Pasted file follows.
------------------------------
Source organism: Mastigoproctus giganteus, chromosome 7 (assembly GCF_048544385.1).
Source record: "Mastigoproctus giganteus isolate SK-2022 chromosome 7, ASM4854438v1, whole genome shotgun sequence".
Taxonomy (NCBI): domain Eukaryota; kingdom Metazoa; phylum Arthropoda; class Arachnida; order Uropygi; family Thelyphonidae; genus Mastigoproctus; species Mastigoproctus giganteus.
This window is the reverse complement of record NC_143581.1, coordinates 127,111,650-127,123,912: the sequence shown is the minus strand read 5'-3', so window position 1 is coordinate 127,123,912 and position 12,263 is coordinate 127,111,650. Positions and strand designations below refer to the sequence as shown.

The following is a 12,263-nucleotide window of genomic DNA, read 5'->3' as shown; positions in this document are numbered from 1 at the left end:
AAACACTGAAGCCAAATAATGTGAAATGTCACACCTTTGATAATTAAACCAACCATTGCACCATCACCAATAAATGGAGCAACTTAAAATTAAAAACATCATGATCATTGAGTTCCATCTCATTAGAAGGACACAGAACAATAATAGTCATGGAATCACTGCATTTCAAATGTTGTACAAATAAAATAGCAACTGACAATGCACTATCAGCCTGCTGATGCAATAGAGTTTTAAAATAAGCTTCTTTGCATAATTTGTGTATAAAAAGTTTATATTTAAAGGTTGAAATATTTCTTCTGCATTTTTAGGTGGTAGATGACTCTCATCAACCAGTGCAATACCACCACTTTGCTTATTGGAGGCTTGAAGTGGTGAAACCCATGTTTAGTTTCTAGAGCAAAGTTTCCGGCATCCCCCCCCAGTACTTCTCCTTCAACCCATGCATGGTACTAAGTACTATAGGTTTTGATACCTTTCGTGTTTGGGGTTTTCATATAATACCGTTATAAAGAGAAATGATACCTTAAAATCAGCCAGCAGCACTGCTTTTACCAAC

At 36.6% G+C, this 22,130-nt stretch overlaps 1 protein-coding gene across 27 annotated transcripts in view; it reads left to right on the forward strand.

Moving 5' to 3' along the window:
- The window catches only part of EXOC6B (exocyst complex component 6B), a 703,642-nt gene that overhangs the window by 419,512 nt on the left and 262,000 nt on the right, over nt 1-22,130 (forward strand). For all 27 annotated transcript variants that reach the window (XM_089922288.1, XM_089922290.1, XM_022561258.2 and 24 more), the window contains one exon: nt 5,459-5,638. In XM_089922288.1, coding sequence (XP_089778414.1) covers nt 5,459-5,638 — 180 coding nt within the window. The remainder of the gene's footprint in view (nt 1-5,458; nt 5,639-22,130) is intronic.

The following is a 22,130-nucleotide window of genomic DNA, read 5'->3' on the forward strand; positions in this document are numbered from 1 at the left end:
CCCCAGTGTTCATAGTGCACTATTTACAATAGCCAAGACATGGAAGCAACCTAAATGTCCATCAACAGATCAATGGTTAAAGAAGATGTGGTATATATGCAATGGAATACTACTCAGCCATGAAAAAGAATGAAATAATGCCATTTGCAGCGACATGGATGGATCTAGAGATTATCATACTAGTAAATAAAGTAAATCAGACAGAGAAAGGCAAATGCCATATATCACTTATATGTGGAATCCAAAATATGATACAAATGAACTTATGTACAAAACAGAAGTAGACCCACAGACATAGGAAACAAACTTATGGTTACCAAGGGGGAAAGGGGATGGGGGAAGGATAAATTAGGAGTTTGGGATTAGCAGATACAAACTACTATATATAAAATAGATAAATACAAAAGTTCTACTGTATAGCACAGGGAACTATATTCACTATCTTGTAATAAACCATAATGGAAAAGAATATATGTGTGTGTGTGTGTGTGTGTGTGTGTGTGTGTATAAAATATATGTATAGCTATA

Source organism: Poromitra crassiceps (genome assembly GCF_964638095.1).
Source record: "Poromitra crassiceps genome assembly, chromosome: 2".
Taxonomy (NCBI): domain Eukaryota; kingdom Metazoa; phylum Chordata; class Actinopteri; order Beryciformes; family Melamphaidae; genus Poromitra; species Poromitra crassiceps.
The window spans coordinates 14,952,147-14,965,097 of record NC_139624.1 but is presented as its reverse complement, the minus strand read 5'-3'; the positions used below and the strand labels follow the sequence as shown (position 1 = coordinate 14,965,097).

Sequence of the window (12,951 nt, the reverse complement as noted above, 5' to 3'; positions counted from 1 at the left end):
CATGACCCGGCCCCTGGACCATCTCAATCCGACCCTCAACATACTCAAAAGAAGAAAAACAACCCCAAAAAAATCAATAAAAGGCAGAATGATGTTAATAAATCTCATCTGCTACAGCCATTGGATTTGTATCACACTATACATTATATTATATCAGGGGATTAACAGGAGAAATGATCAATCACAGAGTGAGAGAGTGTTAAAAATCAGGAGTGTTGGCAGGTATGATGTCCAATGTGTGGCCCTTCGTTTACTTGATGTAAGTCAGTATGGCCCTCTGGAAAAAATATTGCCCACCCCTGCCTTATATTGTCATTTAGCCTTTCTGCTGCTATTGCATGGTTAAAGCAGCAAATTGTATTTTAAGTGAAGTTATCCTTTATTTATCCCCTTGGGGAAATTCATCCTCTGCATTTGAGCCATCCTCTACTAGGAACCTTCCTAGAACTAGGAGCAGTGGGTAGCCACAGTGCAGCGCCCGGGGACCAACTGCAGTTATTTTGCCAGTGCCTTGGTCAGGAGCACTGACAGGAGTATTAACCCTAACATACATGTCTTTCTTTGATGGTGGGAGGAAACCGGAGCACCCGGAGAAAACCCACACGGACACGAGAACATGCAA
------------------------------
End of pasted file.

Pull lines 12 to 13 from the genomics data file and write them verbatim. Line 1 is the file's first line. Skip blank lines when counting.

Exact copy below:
Source organism: Poromitra crassiceps (genome assembly GCF_964638095.1).
Source record: "Poromitra crassiceps genome assembly, chromosome: 2".